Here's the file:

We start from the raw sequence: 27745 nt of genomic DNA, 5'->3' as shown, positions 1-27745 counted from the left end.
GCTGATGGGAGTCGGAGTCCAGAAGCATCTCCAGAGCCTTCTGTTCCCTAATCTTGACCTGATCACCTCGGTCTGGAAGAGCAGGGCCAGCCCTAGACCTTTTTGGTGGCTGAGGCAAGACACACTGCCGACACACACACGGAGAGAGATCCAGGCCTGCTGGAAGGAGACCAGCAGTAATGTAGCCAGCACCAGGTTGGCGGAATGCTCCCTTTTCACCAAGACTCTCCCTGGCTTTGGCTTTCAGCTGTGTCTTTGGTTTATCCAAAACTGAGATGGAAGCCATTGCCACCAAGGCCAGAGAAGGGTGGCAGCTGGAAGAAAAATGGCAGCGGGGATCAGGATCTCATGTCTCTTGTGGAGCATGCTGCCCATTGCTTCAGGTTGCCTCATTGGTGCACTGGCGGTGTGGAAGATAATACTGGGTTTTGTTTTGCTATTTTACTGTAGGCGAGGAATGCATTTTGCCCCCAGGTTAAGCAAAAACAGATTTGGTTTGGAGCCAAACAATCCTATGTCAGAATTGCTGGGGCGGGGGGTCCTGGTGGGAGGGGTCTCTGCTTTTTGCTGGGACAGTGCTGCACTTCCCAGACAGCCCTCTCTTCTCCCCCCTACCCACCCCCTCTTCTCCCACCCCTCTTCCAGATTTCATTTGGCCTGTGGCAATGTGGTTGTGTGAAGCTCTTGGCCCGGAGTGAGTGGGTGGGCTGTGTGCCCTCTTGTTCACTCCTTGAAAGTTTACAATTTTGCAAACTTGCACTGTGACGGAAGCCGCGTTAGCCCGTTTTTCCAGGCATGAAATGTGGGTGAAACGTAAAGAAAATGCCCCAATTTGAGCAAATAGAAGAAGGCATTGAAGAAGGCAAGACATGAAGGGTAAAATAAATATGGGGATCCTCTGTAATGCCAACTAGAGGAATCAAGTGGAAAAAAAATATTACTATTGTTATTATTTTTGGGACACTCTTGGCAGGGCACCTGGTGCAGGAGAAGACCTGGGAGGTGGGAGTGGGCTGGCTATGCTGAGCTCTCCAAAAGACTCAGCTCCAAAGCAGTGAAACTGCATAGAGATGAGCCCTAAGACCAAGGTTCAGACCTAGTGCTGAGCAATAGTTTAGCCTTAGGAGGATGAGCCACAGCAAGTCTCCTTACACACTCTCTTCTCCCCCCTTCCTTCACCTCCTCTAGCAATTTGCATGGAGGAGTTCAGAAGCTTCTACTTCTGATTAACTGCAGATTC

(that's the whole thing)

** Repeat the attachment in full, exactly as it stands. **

We start from the raw sequence: 27745 nt of genomic DNA, 5'->3' as shown, positions 1-27745 counted from the left end.
GCTGATGGGAGTCGGAGTCCAGAAGCATCTCCAGAGCCTTCTGTTCCCTAATCTTGACCTGATCACCTCGGTCTGGAAGAGCAGGGCCAGCCCTAGACCTTTTTGGTGGCTGAGGCAAGACACACTGCCGACACACACACGGAGAGAGATCCAGGCCTGCTGGAAGGAGACCAGCAGTAATGTAGCCAGCACCAGGTTGGCGGAATGCTCCCTTTTCACCAAGACTCTCCCTGGCTTTGGCTTTCAGCTGTGTCTTTGGTTTATCCAAAACTGAGATGGAAGCCATTGCCACCAAGGCCAGAGAAGGGTGGCAGCTGGAAGAAAAATGGCAGCGGGGATCAGGATCTCATGTCTCTTGTGGAGCATGCTGCCCATTGCTTCAGGTTGCCTCATTGGTGCACTGGCGGTGTGGAAGATAATACTGGGTTTTGTTTTGCTATTTTACTGTAGGCGAGGAATGCATTTTGCCCCCAGGTTAAGCAAAAACAGATTTGGTTTGGAGCCAAACAATCCTATGTCAGAATTGCTGGGGCGGGGGGTCCTGGTGGGAGGGGTCTCTGCTTTTTGCTGGGACAGTGCTGCACTTCCCAGACAGCCCTCTCTTCTCCCCCCTACCCACCCCCTCTTCTCCCACCCCTCTTCCAGATTTCATTTGGCCTGTGGCAATGTGGTTGTGTGAAGCTCTTGGCCCGGAGTGAGTGGGTGGGCTGTGTGCCCTCTTGTTCACTCCTTGAAAGTTTACAATTTTGCAAACTTGCACTGTGACGGAAGCCGCGTTAGCCCGTTTTTCCAGGCATGAAATGTGGGTGAAACGTAAAGAAAATGCCCCAATTTGAGCAAATAGAAGAAGGCATTGAAGAAGGCAAGACATGAAGGGTAAAATAAATATGGGGATCCTCTGTAATGCCAACTAGAGGAATCAAGTGGAAAAAAAATATTACTATTGTTATTATTTTTGGGACACTCTTGGCAGGGCACCTGGTGCAGGAGAAGACCTGGGAGGTGGGAGTGGGCTGGCTATGCTGAGCTCTCCAAAAGACTCAGCTCCAAAGCAGTGAAACTGCATAGAGATGAGCCCTAAGACCAAGGTTCAGACCTAGTGCTGAGCAATAGTTTAGCCTTAGGAGGATGAGCCACAGCAAGTCTCCTTACACACTCTCTTCTCCCCCCTTCCTTCACCTCCTCTAGCAATTTGCATGGAGGAGTTCAGAAGCTTCTACTTCTGATTAACTGCAGATTC